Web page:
The Pakistan Readymade Garments Manufacturers and Exporters Association (Prgmea) asked the government to convince the Turkish authorities to waive off 42.2 per cent Safeguard Measures Duty (SMD) placed on Pakistan’s apparel imports.
The move has resulted in decline of Pakistan’s textile export to Turkey, which have dropped by almost 50pc to around $500 million from $1 billion, the association said at a meeting with textile ministry officials on Saturday.
“The Pakistan government raised the issue at the highest level with the Turkish officials but there has been no development,” the meeting was informed.
20150308 * Imposition of safeguard duties: textile exports to Turkey drop by 50 percent:
The country’s textile exports to Turkey have dropped by almost 50 percent to around $500 million from $1 billion after the latter imposed safeguard duties to protect its domestic industry.
The Government of Pakistan, sources said, had raised that issue at the highest level with the Turkish officials, but there had been no developments.
This was discussed in the meeting of Pakistan Readymade Garments Manufacturers and Exporters Association with the officials of the Textile Ministry held at PRGMEA House here on Saturday.
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20150310 * Pakistan important cotton market for ICA: APTMA:
Pakistan is very important market for International Cotton Association (ICA), said Jordan Lee President of Association at All Pakistan Textile Mills Association (APTMA) Punjab chapter.
Chairman APMTA S M Tanveer along with Sheikh Muhammad Akbar Chairman of Punjab chapter of Association besides group leader APTMA Gohar Ejaz discussed with Lee issues relating to cotton trading under ICA rules.
Lee said he has visited APTMA to discuss issues including specific ones, faced by APTMA members in cotton trade. Pakistan is an important country in terms of cotton trade in future and it is therefore imperative to discuss and resolve pertaining issues.
20150308 * Call to safeguard rights of home-based workers:
Speakers at a seminar held on Friday at the Karachi University (KU) demanded that the government recognise home-based workers, make laws immediately to safeguard their rights and ensure they receive fair wages for their hard work.
The event was organised by the Centre of Excellence for Women’s Studies in collaboration with the Higher Education Commission and the Department of Social Work, KU, the provincial women development department and the Anjuman Taraqqi-i-Niswan to mark the upcoming International Women’s Day.
“I am shocked to know from a home-based worker invited here that she earns only Rs15 for sewing a pair of jeans that is priced quite high in the market.
One could not imagine the level of exploitation these home-based workers are exposed to,” said KU vice chancellor Prof Mohammad Qaiser during his speech.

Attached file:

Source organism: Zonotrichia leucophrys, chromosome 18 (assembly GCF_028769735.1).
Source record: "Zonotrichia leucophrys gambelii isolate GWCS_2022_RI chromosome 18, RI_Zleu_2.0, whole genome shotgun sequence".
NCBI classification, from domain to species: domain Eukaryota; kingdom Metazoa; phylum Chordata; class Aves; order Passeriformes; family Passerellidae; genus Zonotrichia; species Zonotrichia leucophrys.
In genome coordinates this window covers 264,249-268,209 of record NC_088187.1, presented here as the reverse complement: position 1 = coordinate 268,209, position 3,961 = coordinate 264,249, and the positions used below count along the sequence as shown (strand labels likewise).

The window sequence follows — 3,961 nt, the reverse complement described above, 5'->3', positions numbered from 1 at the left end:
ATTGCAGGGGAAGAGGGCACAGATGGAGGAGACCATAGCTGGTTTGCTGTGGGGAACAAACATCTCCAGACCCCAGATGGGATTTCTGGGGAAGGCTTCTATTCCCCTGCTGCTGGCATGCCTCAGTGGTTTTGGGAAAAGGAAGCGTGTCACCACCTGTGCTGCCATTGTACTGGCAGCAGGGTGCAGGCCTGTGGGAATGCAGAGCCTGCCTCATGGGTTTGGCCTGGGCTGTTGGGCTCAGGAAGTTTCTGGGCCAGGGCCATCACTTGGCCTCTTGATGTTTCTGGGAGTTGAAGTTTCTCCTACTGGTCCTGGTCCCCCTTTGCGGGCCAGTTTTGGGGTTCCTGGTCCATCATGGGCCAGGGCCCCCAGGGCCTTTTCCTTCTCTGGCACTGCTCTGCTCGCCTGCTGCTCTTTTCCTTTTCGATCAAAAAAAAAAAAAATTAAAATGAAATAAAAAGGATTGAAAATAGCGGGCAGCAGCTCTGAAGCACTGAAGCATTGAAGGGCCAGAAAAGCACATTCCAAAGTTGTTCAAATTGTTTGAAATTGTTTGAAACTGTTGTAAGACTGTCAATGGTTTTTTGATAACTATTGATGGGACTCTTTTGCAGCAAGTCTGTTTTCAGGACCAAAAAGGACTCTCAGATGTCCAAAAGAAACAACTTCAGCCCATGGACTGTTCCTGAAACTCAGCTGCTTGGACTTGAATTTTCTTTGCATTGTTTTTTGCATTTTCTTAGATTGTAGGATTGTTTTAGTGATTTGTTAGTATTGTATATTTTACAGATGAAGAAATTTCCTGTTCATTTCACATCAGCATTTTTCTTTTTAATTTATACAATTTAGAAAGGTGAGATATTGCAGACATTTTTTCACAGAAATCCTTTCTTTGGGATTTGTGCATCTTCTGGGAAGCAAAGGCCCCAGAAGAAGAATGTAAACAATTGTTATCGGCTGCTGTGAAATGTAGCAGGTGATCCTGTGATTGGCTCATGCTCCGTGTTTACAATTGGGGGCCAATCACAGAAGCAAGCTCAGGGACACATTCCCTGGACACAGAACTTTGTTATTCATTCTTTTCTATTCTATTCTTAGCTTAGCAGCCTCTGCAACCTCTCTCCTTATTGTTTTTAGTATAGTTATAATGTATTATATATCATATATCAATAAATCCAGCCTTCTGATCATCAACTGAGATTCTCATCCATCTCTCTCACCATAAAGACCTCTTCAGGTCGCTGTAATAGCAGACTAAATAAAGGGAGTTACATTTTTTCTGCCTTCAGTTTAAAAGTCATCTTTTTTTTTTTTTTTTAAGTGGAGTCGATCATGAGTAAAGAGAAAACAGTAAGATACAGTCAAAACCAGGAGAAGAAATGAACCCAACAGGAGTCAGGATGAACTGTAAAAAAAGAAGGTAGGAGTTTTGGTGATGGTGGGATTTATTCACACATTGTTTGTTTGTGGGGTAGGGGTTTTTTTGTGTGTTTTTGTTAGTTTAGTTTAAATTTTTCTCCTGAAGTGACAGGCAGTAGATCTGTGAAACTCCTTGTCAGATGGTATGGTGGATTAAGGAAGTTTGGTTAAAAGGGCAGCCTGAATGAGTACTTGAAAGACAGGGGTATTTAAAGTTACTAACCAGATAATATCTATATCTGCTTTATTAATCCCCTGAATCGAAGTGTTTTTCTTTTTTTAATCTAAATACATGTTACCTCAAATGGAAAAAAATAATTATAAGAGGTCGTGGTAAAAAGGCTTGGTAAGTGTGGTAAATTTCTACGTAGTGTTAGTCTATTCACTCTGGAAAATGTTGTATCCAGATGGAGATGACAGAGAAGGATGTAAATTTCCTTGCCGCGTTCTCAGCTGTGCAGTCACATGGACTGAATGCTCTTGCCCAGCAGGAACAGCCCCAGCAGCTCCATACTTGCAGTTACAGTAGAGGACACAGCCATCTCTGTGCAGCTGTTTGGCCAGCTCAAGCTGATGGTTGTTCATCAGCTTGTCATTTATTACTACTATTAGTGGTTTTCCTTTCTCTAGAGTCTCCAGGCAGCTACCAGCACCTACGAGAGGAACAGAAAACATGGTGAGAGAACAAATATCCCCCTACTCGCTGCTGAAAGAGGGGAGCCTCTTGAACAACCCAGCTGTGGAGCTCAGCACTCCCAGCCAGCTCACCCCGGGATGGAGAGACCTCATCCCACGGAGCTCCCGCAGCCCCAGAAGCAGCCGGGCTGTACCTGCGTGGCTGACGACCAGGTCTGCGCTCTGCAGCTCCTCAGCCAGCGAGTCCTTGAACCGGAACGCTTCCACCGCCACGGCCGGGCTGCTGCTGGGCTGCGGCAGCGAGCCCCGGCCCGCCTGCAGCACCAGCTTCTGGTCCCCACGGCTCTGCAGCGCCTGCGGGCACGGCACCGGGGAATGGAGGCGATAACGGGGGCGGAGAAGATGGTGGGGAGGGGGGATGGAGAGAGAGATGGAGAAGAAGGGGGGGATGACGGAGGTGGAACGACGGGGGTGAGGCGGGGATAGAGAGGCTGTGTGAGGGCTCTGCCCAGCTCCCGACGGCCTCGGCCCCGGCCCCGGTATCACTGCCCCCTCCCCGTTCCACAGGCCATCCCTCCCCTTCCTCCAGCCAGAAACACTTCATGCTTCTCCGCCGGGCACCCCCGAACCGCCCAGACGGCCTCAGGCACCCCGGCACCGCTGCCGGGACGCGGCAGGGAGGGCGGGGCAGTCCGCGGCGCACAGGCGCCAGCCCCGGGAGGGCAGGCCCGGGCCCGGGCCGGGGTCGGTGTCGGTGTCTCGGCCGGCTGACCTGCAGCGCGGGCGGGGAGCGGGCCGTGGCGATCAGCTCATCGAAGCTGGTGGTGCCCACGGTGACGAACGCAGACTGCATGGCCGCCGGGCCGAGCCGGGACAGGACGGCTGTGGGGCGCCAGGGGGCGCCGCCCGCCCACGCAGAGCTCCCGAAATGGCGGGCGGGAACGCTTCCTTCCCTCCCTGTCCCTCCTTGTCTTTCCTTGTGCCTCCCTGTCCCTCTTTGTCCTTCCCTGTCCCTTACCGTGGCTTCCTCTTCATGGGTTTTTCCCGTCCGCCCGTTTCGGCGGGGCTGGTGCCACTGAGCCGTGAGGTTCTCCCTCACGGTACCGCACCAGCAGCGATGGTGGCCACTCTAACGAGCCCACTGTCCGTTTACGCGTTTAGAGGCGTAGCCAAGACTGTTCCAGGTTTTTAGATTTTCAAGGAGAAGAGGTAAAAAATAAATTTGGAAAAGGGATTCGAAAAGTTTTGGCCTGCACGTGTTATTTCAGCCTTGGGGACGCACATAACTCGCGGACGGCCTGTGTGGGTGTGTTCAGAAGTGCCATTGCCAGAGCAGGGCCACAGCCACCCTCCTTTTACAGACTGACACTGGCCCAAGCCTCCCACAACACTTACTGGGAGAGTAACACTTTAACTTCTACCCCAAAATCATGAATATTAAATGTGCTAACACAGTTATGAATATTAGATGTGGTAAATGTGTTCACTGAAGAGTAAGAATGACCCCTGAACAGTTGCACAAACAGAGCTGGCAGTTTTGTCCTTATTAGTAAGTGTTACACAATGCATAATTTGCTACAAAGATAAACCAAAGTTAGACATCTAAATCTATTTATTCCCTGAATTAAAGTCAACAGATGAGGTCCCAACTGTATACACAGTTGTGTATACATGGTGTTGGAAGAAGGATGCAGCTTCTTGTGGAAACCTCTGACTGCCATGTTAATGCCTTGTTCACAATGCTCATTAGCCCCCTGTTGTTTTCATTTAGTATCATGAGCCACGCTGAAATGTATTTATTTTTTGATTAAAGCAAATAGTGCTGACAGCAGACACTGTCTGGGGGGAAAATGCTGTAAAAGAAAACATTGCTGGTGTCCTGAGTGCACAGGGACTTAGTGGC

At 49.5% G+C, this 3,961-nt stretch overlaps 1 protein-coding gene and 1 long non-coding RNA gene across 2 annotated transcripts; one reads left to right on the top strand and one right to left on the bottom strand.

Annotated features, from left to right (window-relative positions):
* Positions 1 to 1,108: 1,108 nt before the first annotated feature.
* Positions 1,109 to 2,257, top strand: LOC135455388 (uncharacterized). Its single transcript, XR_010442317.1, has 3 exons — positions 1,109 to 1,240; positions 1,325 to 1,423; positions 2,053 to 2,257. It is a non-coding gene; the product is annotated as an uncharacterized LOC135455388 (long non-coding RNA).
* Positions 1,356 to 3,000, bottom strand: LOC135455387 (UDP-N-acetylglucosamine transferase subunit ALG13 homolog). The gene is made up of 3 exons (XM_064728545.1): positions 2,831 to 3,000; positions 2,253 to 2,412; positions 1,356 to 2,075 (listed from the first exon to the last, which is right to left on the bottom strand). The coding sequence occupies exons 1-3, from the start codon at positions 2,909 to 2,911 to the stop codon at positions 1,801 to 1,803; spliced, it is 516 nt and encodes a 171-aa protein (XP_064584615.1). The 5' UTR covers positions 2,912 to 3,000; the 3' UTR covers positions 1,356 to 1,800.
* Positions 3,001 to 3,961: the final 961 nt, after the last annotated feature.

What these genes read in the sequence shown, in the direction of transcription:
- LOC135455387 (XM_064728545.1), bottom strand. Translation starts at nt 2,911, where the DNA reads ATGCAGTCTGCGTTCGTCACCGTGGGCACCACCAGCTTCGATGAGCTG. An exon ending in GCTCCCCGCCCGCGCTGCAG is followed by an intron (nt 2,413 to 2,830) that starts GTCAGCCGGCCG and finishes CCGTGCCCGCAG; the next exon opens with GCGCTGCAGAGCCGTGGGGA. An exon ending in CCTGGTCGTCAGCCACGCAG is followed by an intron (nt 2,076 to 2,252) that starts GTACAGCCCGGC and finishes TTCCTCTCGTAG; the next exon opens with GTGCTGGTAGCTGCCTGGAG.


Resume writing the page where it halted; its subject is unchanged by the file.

20150308 * Roundtable urges labour rights for home-based workers:
* Speaker says wages for home-based workers should be fixed under the minimum wages laws
Speakers at a seminar here on Saturday asked the provincial governments to remove all the bottlenecks in the labour and social security laws to ensure provision of all labour rights and social protection to all the home-based workers.
They were speaking at a Roundtable on “Social Protection mechanism for Home-based Workers” jointly organised by HomeNet Pakistan and Pakistan Institute of Labour Education and Research (PILER).
Umm-e-Laila Azhar of HomeNet Pakistan recommended that home-based workers should be provided market access so that they can sell their products easily and earn honourable livelihood for living decent lives.
She said the data about home-based workers is not included in the Labour Force Survey of Pakistan, which should be included for effective policy planning and implementation.
The wages for the home-based workers should be fixed under the “minimum wages laws”, she suggested.
Speaking on the occasion, PILER Executive Director Karamat Ali pointed out that in many countries the governments have levied one percent tax on all the bank transactions and that amount is used for provision of social security facilities to the workers.
It is a right of all the citizens to receive social protection and the government must ensure provision of this right, he said.
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20150308 * Women workers stage rally to mark International Women’s Day:
Women workers held a big rally on the occasion of International Women’s Day here and demanded of the Sindh government to announce the home-based workers’ policy immediately.
They said despite long struggle spanning over one decade, millions of home-based workers in Sindh are deprived of their due rights and they are yet to be accepted as ‘workers’ under the labour laws.
According to details, a large number of women workers from the platform of Home-based Women Workers Federation (HBWWF) and National Trade Union Federation (NTUF) staged a big rally from the Arts Council of Pakistan here to celebrate the international women’s day.